Monroe Woman Gets Life Sentence For Poisoning Husband

Middlesex County Acting Prosecutor Andrew C. Carey

Middlesex County Acting Prosecutor Andrew C. Carey

NEW BRUNSWICK – The Monroe chemist who poisoned her husband after he sought a divorce has been sentenced to life in prison, Middlesex County Acting Prosecutor Andrew C. Carey announced.

Tianle Li, 44,  was sentenced to the term in New Brunswick by Superior Court Judge Michael A. Toto for the murder of Xiaoye Wang, a 39-year-old computer software engineer who lived with Li at 26 Stanley Drive in Monroe.

The judge said the defendant must serve at least 62 years and six months, which represents 85 percent of the term, before she can be eligible for parole.

The sentence was imposed after Li was convicted on July 9 of murder and hindering her apprehension and prosecution by denying that she accessed the poison that was used to kill her husband. Mr. Wang died on January 26, 2011.

The judge also imposed a five-year term for the hindering count but said it will be served concurrently to the life term.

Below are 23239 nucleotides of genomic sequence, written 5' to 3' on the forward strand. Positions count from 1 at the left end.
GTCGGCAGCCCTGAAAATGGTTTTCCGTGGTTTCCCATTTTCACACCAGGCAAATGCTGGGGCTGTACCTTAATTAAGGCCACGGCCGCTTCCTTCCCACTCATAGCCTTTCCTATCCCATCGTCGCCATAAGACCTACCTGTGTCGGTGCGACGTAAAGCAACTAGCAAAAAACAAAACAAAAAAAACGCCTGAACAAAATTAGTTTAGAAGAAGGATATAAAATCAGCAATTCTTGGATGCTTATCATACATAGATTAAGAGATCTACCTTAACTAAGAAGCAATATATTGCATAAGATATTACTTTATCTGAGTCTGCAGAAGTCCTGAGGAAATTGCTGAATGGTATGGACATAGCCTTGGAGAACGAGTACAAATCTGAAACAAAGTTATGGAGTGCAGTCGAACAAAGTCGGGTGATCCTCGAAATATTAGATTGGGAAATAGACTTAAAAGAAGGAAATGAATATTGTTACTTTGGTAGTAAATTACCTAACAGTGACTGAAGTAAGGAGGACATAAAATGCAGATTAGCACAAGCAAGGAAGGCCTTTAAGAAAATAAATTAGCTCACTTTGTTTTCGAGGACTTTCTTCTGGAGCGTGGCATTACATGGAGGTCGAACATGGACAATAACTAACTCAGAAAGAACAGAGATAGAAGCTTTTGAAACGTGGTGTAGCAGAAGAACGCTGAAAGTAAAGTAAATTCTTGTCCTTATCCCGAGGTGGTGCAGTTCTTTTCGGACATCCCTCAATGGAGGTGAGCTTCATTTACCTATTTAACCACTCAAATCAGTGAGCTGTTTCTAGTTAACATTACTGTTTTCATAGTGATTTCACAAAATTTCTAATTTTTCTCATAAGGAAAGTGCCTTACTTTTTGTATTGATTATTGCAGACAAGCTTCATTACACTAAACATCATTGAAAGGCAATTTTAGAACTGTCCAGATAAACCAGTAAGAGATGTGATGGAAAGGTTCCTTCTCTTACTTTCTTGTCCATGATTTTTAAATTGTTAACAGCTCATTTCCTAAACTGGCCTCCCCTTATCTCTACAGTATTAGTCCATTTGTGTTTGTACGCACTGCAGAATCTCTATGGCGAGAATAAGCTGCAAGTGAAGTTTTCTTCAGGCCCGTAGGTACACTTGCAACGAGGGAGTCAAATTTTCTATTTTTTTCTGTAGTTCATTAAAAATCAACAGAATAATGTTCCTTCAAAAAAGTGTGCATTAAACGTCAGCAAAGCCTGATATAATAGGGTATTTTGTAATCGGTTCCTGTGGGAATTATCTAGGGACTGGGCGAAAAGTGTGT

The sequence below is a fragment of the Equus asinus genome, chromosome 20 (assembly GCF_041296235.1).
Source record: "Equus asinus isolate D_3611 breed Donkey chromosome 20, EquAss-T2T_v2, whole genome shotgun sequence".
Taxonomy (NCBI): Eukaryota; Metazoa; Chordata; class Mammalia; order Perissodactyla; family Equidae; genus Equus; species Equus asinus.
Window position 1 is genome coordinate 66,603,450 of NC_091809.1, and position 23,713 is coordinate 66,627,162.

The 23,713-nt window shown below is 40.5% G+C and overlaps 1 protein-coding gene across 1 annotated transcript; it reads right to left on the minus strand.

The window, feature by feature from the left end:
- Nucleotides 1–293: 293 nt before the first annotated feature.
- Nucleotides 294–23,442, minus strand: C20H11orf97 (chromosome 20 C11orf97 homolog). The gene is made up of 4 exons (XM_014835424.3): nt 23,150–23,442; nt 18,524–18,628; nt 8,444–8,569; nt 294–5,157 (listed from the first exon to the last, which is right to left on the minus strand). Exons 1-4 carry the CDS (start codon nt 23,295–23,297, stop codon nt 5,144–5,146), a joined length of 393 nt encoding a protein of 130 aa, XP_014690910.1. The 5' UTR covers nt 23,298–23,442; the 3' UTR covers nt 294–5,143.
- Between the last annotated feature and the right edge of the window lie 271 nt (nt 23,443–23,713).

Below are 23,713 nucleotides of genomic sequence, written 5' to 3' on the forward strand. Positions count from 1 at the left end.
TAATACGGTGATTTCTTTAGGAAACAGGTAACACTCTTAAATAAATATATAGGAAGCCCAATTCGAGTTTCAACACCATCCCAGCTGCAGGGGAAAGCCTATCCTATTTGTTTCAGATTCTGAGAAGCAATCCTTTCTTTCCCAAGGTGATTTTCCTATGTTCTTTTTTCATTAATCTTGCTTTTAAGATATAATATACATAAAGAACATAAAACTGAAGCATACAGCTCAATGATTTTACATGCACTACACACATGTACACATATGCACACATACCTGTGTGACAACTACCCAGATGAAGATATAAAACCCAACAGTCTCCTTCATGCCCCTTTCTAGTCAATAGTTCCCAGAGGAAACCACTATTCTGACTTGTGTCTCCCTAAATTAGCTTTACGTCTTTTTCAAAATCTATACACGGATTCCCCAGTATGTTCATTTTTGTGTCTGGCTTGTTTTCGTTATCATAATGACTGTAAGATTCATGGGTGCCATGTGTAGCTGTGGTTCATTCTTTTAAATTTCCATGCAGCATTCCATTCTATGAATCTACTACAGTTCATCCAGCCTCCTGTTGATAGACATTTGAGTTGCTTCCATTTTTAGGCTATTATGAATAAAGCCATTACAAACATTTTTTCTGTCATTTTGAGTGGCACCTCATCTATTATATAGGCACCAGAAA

A jury of six women and six men deliberated for about two hours before finding Li guilty.

During a six-week trial, Middlesex County Deputy First Assistant Prosecutor Christie L. Bevacqua and Middlesex County Assistant Prosecutor Allysa B. Gambarella presented evidence and testimony showing Li administered poison to her husband in Monroe.

The prosecution further contended that following the death of Mr. Wang, Li gave false information to police on January 26, 2011 when they were initially assigned to investigate the death.

Li was arrested and charged following the investigation by Lt. Jason Grosser of the Monroe Township Police Department and Investigator Jeffrey Temple of the Middlesex County Prosecutor’s Office.

The investigation determined that Li and Mr. Wang, who were in the process of getting a divorce, had been involved in a series of domestic disturbances since April 2009.

It was further determined that Li, who had been employed for 10 years as a chemist at Bristol-Myers Squibb, had obtained the thallium, a highly-toxic metal, and administered a portion of the substance to her husband between November 16, 2010, and January 26, 2011.

After becoming ill with apparent flu-like symptoms, Mr. Wang admitted himself to the University Medical Center at Princeton on January 14, 2011 for treatment.

A series of tests, completed on January 25, 2011, determined that he had been poisoned with thallium. Mr. Wang died at the hospital the following day.

Members of the New Jersey State Police Hazardous Materials Unit and the Middlesex County Hazardous Materials Unit subsequently undertook an extensive investigation at Mr. Wang’s home, and concluded that no one else was exposed to thallium.

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